Si Woo Kim 60/1 (Bet365 & StanJames) 1pt e/w:
There has never been a doubt over Si-woo Kim’s ability, but his consistency which has largely been due to his injury record has led to some question marks being raised.
Each week it seems like you are never sure which Kim is going to turn up, but as of late he looks to have found some form, and generally looks injury-free. If that is the case, he looks an excellent bet this week.
I expected him to be around the 40-50/1 mark this week, and there was some early 100/1 and 70/1 about him, but he has now come into a more realistic price at 60/1. Despite the drop of price, I still think there is plenty of value in backing him this week.
The Korean won the Players Championship in 2017, during a season in which he missed 11 cuts and also withdrew 7 times. The win at TPC Sawgrass was a huge reminder of just how talented he is, becoming the youngest winner of the event at just 21. This was second win on Tour in as many seasons, and now just 22 he still more than enough time on his side.
Early signs this season though suggest he can put together a more consistent season this time around, with hopefully the worst of his injury concerns behind him.
So far in the 2018 season, which of course is still in its infancy, Kim has a 3rd place finish at the OHL Classic in Mayakoba as well as a 10th place finish at last week’s Tournament of Champions.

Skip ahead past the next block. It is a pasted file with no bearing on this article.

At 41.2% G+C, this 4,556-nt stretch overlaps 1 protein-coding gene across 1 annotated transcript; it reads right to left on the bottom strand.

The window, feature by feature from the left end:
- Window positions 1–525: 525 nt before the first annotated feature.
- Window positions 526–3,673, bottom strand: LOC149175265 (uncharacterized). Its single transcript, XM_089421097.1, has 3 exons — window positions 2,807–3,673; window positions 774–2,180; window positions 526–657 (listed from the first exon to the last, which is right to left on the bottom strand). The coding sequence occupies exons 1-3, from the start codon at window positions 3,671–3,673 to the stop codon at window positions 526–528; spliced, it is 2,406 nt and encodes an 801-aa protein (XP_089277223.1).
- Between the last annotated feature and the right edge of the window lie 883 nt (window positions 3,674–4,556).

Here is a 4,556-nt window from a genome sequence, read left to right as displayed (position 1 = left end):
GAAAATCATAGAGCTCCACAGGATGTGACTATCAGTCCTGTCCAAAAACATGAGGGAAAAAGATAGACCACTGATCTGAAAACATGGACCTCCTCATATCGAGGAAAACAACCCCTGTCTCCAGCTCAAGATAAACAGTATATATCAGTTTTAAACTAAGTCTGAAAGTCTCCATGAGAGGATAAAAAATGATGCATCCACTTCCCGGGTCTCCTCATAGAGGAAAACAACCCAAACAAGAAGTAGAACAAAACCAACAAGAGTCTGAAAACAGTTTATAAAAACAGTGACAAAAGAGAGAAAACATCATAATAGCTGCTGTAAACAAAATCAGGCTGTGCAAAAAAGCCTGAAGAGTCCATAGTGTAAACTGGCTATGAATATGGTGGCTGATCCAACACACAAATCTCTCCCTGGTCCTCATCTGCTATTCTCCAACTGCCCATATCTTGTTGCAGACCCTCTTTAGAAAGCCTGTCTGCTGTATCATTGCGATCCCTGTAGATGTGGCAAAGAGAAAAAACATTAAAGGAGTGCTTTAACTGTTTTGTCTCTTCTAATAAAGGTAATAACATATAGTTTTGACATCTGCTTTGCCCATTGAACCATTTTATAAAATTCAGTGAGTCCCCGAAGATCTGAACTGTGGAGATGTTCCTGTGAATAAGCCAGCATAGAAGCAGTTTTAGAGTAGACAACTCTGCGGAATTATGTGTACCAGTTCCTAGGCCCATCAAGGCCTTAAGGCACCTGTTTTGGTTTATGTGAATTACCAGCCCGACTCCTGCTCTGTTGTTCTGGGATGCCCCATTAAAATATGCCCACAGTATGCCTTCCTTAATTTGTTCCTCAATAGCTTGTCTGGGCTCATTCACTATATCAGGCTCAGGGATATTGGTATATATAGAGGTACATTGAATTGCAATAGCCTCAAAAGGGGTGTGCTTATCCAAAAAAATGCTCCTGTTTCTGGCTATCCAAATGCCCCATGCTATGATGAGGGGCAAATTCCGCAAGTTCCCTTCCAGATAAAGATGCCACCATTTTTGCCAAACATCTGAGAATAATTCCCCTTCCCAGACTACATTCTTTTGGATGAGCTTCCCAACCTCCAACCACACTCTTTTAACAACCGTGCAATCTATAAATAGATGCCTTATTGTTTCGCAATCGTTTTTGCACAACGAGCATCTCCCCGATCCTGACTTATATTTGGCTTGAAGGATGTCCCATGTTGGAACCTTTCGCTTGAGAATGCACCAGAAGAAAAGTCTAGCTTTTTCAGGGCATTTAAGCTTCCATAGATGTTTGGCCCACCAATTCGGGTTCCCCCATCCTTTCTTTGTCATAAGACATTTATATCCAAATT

The fact he played and played well last week is a massive positive, as is his 3rd place finish at the correlating El Camaleon a couple of months ago, and that fills me with confidence.
Add to that his 4th place finish on his only start in this event (2016) and I really do think he can go well again.
2016 was Kim’s first full season on Tour and to add to his impressive finish here and his win at the Wyndham Championship, he finished T18 or better in each of the RSM Classic, RBC Heritage and the OHL Classic which suggests he likes these kind of tests.
At 60/1 you are looking at a player who is in good form, putts well on Bermuda greens and has proven he can play well both here and at the correlating courses. At just 22. Kim has already notched two impressive wins, and a win here can get his 2018 off to a huge start.
Chris Kirk 125/1 (Betfred & StanJames) 1pt e/w:
For the past year or so, Chris Kirk has struggled and his last win came in May 2015, but I am expecting the four-time PGA Tour winner to turn it around, hopefully as soon as this week.
Kirk was one of the players to make the switch to PXG in 2016 and that may well be attributed to his struggles, but in recent starts he looks to be on an upward curve in terms of form. Whether that is to do with the fact he has dumped the PXG clubs and is now playing with a mixed bag of equipment, or whether it is a coincidence remains to be seen.
In his first five starts this season however, Kirk has made four cuts and last time out finished T4 at the RSM Classic, a favourite event of his.
The RSM Classic has been a good tournament for the Georgia native and resident, finishing 1st, T4, T18, MC and T4 in his last five starts there and this a positive heading into this week, given it is a correlating course.
Kirk also finished T7 at the Mayakoba in 2016 which was one of just three top-10’s in the 2016/17 season for him.
Kirk’s course form here is largely impressive also, with a 2nd place finish in 2014, a year after finishing 5th. His first five starts including those in 2014 and 2015 yielded results of 30-38-5-2-26 before missing his two most recent cuts here.
Given his dip in form last year I am not too concerned about his recent start here, and I am confident in his current form, he can perform well this week on a type of golf course that he relishes.
At 125/1 I think it is worth having the four-time Tour winner onside, in the hopes he can find the form he showed from 2013-2016.
Total Points Staked this week: 4
Profit/Loss for 2018: + 4.6